Last month saw the release of the newest and tenth overall studio album by Irish songstress and politically-inclined musician, Sinead O’Connor. I’m Not Bossy, I’m The Boss follows 2012’s release, How About I Be Me (And You Be You)?. The newest album peaked at #83 in the US Billboard 200, becoming her highest charting album since 2000. This new album has become her first number-one record in Ireland, and charted in many European markets.
I Do Not Want What I Haven’t Got is still her most successful album, thanks to the number-one single “Nothing Compares 2 U”, a Prince cover.
O’Connor is currently touring Europe and will perform in Chicago and New York City. For tickets and dates, [[click here]].
Bossy is eclectic, sassy, sad and broken, just like it could be expected. Sinead, who has discussed her sexuality, being exploited as a female in music (when receiving her first contract at seventeen), and shaving her head, is no stranger to dishing it outwardly as well as to herself. The lyrical and musical gift in her grasp is the ability to take the dark and still thrive. The last track of the standard album does just that, ending on a lyric which says ‘For there’s no safety to be acquired/ Riding streetcars named desire’.
The new album begins with “How About I Be Me”, where she shares ‘Always gotta be the lioness/ Taking care of everybody else/ A woman like me needs love/ A woman like me needs a man to be/ Stronger than herself’. The track has a very interesting introduction, with a hint of nineties radio-friendly hits, like “Compares”. The track, with her signature belts and whispers, is nostalgic and heartfelt.
The queer artist puts her soul into her lyrics as she does not shy away from using gender as a lyrical tool. After describing herself in an interview as a lesbian in the early 2000s, she told Entertainment Weekly in 2005 ‘I’m three-quarters heterosexual, a quarter gay. I lean a bit more towards the hairy blokes’.
“Denser Water Depper Down” is a country-esque track with beautiful harmonies, certainly expected from Sinead. “Kisses Like Mine” is another rhythmic track, heavy in percussion.
“Your Green Jacket” has an instrumental which is soothing and radio-friendly. It tells a story of longing and vulnerability. She utters ‘You’re so gentle and so soft/ I like you ’cause it looks to me like you are caught/ Between two or three worlds, I am too/ Is it OK to say I see some of myself in you?’.
“The Vishnu Room” is an instrumental ride of calm and meditative sounds. Lyrically, it describes the desire to be guided back to one’s core. Vishnu, a Hindi deity, is believed to lead oneself to a realm of eternal bliss.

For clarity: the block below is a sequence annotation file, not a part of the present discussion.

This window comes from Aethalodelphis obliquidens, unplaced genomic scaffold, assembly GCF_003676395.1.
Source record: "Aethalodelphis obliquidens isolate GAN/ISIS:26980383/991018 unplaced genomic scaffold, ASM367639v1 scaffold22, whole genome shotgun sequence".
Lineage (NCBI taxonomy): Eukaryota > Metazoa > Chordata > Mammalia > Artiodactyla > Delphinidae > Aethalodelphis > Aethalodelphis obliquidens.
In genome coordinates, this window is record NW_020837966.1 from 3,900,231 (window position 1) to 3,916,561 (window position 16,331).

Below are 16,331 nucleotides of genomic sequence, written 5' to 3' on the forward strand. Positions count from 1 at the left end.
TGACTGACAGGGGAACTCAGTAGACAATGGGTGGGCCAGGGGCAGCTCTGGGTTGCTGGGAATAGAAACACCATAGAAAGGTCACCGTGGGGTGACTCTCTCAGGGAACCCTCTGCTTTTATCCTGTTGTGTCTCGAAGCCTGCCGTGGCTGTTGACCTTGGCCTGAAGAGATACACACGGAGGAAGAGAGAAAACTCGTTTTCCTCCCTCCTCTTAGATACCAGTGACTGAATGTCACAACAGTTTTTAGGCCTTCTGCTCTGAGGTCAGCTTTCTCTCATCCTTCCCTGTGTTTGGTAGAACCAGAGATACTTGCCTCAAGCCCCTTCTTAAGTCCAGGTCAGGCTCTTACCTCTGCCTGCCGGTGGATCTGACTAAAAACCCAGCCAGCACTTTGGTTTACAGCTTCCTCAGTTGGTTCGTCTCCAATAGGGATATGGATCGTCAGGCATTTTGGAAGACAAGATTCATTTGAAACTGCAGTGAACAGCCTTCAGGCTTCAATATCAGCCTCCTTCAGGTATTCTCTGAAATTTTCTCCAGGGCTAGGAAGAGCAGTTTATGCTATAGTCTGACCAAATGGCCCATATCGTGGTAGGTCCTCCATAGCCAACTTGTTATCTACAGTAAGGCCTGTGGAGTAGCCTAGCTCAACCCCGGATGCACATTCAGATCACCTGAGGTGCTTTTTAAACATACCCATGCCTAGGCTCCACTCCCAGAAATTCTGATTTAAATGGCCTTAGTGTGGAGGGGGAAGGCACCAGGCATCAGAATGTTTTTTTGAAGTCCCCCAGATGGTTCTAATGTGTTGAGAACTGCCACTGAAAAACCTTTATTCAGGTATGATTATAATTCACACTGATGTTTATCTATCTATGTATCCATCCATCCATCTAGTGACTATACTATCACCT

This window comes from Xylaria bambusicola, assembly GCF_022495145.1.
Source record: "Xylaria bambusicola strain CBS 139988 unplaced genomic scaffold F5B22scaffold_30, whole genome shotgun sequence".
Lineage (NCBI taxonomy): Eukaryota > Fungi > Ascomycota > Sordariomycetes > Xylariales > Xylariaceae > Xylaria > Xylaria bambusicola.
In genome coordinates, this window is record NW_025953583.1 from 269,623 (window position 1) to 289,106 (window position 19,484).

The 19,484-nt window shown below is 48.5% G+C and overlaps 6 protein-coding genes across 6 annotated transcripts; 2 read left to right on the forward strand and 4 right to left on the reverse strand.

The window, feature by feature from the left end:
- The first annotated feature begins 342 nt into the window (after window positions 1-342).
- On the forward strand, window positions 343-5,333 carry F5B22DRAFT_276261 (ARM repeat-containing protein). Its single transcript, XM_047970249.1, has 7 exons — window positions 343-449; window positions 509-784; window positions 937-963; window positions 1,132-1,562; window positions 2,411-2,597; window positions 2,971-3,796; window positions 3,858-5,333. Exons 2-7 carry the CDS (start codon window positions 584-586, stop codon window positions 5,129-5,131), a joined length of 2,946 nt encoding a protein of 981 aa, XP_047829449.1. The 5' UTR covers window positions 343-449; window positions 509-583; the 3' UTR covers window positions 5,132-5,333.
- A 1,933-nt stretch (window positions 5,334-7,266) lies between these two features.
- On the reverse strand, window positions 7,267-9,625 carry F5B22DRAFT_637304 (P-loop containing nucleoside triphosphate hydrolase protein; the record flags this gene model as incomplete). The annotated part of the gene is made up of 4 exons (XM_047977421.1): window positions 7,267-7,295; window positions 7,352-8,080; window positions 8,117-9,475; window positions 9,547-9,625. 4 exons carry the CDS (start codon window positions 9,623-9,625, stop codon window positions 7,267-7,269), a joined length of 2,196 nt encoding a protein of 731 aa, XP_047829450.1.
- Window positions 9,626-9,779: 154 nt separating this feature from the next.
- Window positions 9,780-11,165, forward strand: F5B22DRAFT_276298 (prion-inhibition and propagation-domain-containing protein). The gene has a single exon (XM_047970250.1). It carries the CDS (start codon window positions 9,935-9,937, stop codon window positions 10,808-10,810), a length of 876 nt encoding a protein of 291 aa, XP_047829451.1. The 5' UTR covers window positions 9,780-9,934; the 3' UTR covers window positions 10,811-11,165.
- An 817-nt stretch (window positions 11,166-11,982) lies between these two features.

“The Voice of My Doctor” is a rockier tale of duality, recognition and distraction. “Harbour”, gentle in contrast, is sordid, somber and wrapped in the depth of longing and sorrow.
“James Brown”, featuring Sean Kuti, is a bouncy tale of thrill and wanting to ‘get down’.
“8 Good Reasons” is probably the most honest and genuine of the set. The track discusses suicide and the pressure of life ‘If I could have gone/ Without it hurting anyone’. Whether the music business ‘You know I love to make music/ But my head got wrecked by the business’; or otherwise ‘You know I’m not from this place/ I’m from a different time, different space/ And it’s real uncomfortable/ To be stuck somewhere you just don’t belong’.
“Take Me To Church”, whose music video sees O’Connor performing the track with a projected video of her face from the “Compares” video, discusses the pressure of being the same person to most people, despite growing and changing.
‘I’m gonna sing songs of loving and forgiving/ Songs of eating and of drinking, songs of living, songs of calling in the night/ ’cause songs are like a bolt of light/ And love’s the only love you should invite/ Songs of long and spiteful fails
songs that don’t let you sit still/ Songs that mend your broken bones/ and that don’t leave you alone/ So get me down from this here tree, take the rope from off of me/ sit me on the floor, I’m the only one I should adore!’
“Where Have You Been” plays as an interlude between two track who are strong, heartfelt and empowering. “Streetcars” deals with the idea that we are our own strength and salvation.
‘I have chosen, I have chosen/ To become the love I’m longing/ Love was never something beyond me/ Underneath me or above me.’
Films: Kumu Hina (documentary) : Southern Baptist Sissies, the movie : OFIR (documentary) : Ne Te Retourne Pas (short) : Halina (short) : EK (short) : Despite The Gods (documentary) : Materica (short) : Lawrence and Hollowman, the movie : No Strangers (documentary) : Meth Head, the movie : Echoes (short) : Titans of Newark (short) : A Cure (short) : Precious, the movie : This Is It (documentary)
Music: LP’s Forever For Now : Jason Mraz’s YES! : Austra’s Habitat : Birdy’s Fire Within : Melanie Martinez’s The Dollhouse : Peter Aristone’s 19 Days in Tetbury : Lykke Li’s I Never Learn : Neon Trees’ Pop Psychology : Rufus Wainwright’s Rufus Wainwright: Live from the Artists Den : Lily Allen’s Sheezus : Ingrid Michaelson’s Lights Out : Kelis’ Food : The Sounds’ Weekend : Austra’s Olympia : KENN’s We Killed KENN : VV Brown’s Samson & Delilah : Sammy Crawford’s Reality Sets In : Melanie C’s Stages : Madonna’s MDNA : Nelly Furtado’s Spirit Indestructible : CocoRosie’s “We Are On Fire” : Stephan Nance’s A Troubled Piece of Fruit
Videos: KENN’s “Still Pretty” : Christina Aguilera’s “Your Body” : Tom Goss’ “It’s All Over” : Eric Himan’s “Dust” : Scissor Sisters’ “Only The Horses”
Concerts: Passenger : Ellie Goulding : The Sounds with Blondfire & Strange Talk : Natasha Bedingfield : Andy Grammer : Kate Voegele
Stand Up: Kevin J Thornton
Books: Out of the Past, by Jeffrey Ballam